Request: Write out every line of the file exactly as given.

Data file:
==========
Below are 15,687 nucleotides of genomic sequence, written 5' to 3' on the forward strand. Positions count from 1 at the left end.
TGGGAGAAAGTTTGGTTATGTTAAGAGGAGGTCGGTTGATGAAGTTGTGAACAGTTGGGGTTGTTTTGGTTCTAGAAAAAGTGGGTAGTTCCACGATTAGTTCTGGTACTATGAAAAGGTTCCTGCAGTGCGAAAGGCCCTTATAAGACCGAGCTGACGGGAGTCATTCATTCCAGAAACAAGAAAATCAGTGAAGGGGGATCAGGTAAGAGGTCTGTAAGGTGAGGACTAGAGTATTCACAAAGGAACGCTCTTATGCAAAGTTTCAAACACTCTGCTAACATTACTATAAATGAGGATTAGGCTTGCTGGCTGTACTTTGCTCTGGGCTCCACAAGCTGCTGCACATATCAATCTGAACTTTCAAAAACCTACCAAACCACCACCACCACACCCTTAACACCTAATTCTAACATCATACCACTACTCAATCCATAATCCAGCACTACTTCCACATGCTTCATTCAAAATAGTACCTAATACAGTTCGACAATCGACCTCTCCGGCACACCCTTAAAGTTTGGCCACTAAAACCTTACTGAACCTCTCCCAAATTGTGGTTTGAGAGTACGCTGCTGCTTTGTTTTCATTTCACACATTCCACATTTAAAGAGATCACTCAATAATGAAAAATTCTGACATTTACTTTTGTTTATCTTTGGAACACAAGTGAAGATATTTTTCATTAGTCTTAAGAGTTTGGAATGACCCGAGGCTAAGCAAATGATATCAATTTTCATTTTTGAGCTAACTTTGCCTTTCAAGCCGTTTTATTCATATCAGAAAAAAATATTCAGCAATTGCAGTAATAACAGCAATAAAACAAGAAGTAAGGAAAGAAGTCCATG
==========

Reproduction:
Below are 15,687 nucleotides of genomic sequence, written 5' to 3' on the forward strand. Positions count from 1 at the left end.
TGGGAGAAAGTTTGGTTATGTTAAGAGGAGGTCGGTTGATGAAGTTGTGAACAGTTGGGGTTGTTTTGGTTCTAGAAAAAGTGGGTAGTTCCACGATTAGTTCTGGTACTATGAAAAGGTTCCTGCAGTGCGAAAGGCCCTTATAAGACCGAGCTGACGGGAGTCATTCATTCCAGAAACAAGAAAATCAGTGAAGGGGGATCAGGTAAGAGGTCTGTAAGGTGAGGACTAGAGTATTCACAAAGGAACGCTCTTATGCAAAGTTTCAAACACTCTGCTAACATTACTATAAATGAGGATTAGGCTTGCTGGCTGTACTTTGCTCTGGGCTCCACAAGCTGCTGCACATATCAATCTGAACTTTCAAAAACCTACCAAACCACCACCACCACACCCTTAACACCTAATTCTAACATCATACCACTACTCAATCCATAATCCAGCACTACTTCCACATGCTTCATTCAAAATAGTACCTAATACAGTTCGACAATCGACCTCTCCGGCACACCCTTAAAGTTTGGCCACTAAAACCTTACTGAACCTCTCCCAAATTGTGGTTTGAGAGTACGCTGCTGCTTTGTTTTCATTTCACACATTCCACATTTAAAGAGATCACTCAATAATGAAAAATTCTGACATTTACTTTTGTTTATCTTTGGAACACAAGTGAAGATATTTTTCATTAGTCTTAAGAGTTTGGAATGACCCGAGGCTAAGCAAATGATATCAATTTTCATTTTTGAGCTAACTTTGCCTTTCAAGCCGTTTTATTCATATCAGAAAAAAATATTCAGCAATTGCAGTAATAACAGCAATAAAACAAGAAGTAAGGAAAGAAGTCCATG